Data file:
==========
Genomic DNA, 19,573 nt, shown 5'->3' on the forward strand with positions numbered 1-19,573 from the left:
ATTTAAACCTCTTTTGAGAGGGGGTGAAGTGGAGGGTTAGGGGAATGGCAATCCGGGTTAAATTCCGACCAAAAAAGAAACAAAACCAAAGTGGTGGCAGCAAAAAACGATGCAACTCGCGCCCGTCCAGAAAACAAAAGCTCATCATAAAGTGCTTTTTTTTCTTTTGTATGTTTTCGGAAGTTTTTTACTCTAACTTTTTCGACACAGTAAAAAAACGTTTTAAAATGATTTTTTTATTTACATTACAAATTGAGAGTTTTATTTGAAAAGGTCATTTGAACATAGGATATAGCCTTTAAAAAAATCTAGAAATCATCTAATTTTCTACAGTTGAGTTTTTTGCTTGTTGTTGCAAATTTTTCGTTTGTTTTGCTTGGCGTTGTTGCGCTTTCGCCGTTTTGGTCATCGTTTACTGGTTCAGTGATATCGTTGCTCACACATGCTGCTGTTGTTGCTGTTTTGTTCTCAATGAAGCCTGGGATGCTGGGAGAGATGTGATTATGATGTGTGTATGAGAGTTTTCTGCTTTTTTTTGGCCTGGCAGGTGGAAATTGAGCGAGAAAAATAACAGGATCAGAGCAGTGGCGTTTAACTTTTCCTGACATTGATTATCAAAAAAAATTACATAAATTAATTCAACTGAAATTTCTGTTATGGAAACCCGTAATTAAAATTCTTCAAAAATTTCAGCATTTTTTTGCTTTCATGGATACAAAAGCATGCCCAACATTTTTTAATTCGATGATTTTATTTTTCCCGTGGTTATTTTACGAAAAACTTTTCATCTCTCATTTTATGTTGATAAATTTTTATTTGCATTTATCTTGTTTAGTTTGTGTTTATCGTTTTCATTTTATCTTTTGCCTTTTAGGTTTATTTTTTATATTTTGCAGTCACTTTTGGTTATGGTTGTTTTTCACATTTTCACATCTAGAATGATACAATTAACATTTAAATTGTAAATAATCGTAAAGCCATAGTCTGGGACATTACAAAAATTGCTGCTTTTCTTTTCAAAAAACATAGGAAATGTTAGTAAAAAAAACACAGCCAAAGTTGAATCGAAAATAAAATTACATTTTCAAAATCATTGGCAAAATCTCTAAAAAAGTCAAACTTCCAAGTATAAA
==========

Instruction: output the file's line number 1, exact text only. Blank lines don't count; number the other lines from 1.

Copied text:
Genomic DNA, 19,573 nt, shown 5'->3' on the forward strand with positions numbered 1-19,573 from the left: